Ministers admit cash-strapped UK borrowed £22,000,000,000.00 more than it raised in taxes last month to 'fund soaring benefits'

Government spending soared to £22bn in November
Government spending soared to £22bn in November

Government spending reached £22bn last month in its highest November level on record

Published

Government borrowing soared to its highest November level last month since records began in 1993 due to the cost-of-living crisis and skyrocket energy prices.

The total amount borrowed last month topped £22bn – which is a rise of £13.9bn from November 2021.

As energy prices climbed, the Energy Bills Support Scheme was launched by the government, this included a £400 non-repayable discount to all households in England, Scotland and Wales.

November's government borrowing level was the highest on record
November's government borrowing level was the highest on record

In addition, the Energy Price Guarantee was also set up to limit the typical household bill to £2,500 per year.

According to the Office for National Statistics (ONS), inflation – the rate at which prices rise - is the main reason behind the increase in borrowing despite the government taking £2.2bn more in tax in November compared to last year.

Interest on government debt has also increased by 50.1 percent to £7.3bn.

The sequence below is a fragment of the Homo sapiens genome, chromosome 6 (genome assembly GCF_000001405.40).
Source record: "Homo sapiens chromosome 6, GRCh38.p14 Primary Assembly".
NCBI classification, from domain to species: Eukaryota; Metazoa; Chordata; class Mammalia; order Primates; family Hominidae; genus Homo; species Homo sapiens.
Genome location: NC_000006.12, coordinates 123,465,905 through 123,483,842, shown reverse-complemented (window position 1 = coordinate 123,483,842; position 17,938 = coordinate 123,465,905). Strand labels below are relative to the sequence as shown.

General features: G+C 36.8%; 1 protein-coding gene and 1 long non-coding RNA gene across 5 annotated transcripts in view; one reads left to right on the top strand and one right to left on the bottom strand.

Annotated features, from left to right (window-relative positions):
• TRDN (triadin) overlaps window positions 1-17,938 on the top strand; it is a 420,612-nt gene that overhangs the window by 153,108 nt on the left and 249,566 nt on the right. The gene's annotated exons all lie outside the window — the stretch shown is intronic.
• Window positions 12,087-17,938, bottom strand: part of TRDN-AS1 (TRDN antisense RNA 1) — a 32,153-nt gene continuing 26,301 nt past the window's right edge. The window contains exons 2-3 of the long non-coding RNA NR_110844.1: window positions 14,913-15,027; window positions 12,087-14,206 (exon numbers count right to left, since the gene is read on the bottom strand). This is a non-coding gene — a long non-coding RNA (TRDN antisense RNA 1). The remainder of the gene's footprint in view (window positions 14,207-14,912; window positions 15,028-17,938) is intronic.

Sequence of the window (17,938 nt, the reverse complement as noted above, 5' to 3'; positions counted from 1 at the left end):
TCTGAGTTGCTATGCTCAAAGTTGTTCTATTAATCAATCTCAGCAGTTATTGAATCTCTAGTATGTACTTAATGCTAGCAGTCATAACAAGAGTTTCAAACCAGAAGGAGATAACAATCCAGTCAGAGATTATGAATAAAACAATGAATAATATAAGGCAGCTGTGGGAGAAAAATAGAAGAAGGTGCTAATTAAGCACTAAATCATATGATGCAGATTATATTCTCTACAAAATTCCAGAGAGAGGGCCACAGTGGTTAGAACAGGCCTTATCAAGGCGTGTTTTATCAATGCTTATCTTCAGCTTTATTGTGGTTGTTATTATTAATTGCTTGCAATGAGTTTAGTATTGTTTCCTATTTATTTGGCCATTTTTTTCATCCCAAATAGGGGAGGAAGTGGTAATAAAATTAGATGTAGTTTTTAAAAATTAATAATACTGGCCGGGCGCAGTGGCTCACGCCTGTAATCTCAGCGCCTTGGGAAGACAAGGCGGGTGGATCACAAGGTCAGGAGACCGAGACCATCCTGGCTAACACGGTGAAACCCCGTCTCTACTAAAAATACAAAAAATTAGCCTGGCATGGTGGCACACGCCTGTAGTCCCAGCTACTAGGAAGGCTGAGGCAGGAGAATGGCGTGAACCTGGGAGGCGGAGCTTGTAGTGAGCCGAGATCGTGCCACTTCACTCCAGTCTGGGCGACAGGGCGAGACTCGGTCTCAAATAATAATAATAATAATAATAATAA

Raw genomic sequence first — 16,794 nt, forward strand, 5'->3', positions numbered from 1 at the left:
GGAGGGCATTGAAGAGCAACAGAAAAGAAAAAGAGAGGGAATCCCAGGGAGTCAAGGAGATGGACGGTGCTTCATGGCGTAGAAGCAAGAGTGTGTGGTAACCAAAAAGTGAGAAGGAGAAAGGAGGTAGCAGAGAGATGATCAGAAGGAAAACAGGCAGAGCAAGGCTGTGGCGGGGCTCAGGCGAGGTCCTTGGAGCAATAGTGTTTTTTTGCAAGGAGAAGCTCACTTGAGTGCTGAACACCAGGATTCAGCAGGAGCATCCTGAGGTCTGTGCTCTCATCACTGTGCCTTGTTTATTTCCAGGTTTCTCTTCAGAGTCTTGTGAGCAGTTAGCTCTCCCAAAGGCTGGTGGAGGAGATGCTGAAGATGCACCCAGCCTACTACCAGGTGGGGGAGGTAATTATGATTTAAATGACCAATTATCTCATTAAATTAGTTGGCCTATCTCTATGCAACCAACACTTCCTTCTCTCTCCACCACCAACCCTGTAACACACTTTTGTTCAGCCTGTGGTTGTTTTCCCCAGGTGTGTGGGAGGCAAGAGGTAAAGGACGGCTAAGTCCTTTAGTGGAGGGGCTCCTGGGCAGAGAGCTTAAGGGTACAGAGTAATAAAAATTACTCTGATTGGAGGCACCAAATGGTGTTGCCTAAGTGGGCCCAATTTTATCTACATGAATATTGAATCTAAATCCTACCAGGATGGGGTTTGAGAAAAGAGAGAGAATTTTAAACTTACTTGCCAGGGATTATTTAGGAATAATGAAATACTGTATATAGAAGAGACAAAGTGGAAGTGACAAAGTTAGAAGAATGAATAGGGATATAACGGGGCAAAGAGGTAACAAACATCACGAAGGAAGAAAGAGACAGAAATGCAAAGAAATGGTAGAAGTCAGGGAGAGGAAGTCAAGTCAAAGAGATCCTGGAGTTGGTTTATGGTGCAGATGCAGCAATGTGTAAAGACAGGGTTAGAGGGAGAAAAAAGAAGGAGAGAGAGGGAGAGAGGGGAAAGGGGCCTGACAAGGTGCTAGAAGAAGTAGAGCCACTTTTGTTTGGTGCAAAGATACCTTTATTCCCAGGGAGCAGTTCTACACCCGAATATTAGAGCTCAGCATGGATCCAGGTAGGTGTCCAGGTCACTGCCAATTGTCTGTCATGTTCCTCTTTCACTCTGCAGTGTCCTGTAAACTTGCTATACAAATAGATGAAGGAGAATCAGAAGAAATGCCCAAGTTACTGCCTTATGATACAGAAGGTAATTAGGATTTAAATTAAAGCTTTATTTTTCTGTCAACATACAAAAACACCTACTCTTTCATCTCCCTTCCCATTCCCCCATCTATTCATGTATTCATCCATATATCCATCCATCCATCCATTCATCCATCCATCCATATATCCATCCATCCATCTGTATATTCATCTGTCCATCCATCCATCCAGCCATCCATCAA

The UK is already thought to be in recession which is when the economy shrinks for two or three-month periods in a row.

Grant Fitzner, ONS chief economist told the BBC's Today programme: "Firstly, of course, as we know the cost of energy support for households and business, that's around £6.5bn extra spending a month.

"[It's also due to] higher debt interest payments, reflecting again, high inflation and interest rate payments and also higher pensions and benefits than a year ago."

Inflation in the UK eased to 10.7 per cent during the year to November, however the cost of living is still rising at its fastest pace in 40 years.

Borrowing has increased due to food, energy and fuel prices
Borrowing has increased due to food, energy and fuel prices

Food, energy and fuel prices have dramatically increased following the war in Ukraine and the coronavirus pandemic.

Divya Sridhar, economist at PwC, said: "The latest data on the UK's public finances reflects the fiscal implications of continued energy bills support and higher inflation.

"Looking ahead, continued energy bills support and the ninth consecutive rise in interest rates announced by the Bank of England last week will continue to squeeze public finances."